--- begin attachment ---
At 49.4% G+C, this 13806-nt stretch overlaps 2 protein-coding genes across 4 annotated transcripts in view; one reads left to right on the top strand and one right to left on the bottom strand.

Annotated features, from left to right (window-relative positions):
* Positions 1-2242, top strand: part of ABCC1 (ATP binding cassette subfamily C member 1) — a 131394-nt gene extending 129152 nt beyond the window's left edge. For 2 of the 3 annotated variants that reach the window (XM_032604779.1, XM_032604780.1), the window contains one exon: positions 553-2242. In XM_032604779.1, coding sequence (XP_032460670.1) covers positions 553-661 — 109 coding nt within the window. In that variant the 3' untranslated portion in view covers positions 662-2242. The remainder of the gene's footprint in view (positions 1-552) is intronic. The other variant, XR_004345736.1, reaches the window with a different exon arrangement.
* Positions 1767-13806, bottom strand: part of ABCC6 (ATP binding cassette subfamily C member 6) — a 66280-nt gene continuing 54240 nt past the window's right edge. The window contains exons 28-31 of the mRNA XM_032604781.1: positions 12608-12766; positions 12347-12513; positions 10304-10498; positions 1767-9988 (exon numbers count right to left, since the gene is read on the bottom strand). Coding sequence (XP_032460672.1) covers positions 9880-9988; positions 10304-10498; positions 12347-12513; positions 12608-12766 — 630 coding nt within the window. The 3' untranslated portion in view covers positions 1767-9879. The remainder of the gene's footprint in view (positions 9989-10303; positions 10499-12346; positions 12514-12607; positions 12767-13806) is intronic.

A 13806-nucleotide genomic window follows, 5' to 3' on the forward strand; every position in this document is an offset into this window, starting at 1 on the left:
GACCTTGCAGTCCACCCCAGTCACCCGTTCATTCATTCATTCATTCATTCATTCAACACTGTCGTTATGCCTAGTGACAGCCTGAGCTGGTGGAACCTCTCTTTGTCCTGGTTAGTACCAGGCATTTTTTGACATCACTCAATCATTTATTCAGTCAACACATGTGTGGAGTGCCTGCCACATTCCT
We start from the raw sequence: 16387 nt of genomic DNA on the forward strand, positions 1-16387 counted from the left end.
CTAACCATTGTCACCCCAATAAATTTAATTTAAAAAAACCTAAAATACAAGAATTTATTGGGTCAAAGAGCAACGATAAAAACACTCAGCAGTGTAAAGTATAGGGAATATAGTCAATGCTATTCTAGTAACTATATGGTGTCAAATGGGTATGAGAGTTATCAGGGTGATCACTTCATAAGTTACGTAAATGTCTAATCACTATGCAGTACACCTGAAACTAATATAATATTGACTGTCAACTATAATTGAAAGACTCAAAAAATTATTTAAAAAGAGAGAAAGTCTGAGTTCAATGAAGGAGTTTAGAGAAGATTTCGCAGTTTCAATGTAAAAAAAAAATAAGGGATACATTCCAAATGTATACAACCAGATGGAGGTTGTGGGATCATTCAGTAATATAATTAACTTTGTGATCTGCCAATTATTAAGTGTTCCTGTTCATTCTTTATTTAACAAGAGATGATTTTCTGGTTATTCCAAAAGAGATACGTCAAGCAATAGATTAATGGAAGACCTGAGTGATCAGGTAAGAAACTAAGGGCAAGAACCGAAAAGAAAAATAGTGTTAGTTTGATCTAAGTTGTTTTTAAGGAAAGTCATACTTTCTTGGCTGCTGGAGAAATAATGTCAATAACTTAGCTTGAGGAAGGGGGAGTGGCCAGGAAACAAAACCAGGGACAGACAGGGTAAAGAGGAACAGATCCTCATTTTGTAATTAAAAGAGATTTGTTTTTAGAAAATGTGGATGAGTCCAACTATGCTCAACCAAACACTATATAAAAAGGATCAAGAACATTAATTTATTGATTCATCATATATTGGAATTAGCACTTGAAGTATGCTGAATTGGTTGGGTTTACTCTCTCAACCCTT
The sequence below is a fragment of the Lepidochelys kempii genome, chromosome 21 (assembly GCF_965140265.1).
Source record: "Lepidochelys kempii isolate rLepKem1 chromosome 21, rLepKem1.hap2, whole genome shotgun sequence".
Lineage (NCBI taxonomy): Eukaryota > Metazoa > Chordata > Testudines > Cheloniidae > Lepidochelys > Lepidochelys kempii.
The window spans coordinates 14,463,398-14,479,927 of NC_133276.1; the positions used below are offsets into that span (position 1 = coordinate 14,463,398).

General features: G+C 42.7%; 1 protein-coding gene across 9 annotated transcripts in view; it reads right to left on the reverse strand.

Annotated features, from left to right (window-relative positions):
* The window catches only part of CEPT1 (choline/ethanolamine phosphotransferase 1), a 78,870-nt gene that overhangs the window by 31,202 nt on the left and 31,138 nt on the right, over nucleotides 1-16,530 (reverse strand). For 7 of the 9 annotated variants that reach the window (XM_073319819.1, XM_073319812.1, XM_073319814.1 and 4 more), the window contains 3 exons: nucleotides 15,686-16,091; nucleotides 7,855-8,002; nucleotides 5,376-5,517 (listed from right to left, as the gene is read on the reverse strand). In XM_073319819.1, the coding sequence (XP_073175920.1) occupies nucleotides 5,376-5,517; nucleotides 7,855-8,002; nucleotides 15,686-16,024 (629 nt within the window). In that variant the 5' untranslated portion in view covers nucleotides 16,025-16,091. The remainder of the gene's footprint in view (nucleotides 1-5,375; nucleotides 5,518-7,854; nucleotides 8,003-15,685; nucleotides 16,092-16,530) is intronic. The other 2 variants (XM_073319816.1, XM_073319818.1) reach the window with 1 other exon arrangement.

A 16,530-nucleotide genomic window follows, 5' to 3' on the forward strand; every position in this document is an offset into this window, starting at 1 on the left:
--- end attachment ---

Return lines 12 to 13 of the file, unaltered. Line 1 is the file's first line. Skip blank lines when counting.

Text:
The window spans coordinates 14,463,398-14,479,927 of NC_133276.1; the positions used below are offsets into that span (position 1 = coordinate 14,463,398).

General features: G+C 42.7%; 1 protein-coding gene across 9 annotated transcripts in view; it reads right to left on the reverse strand.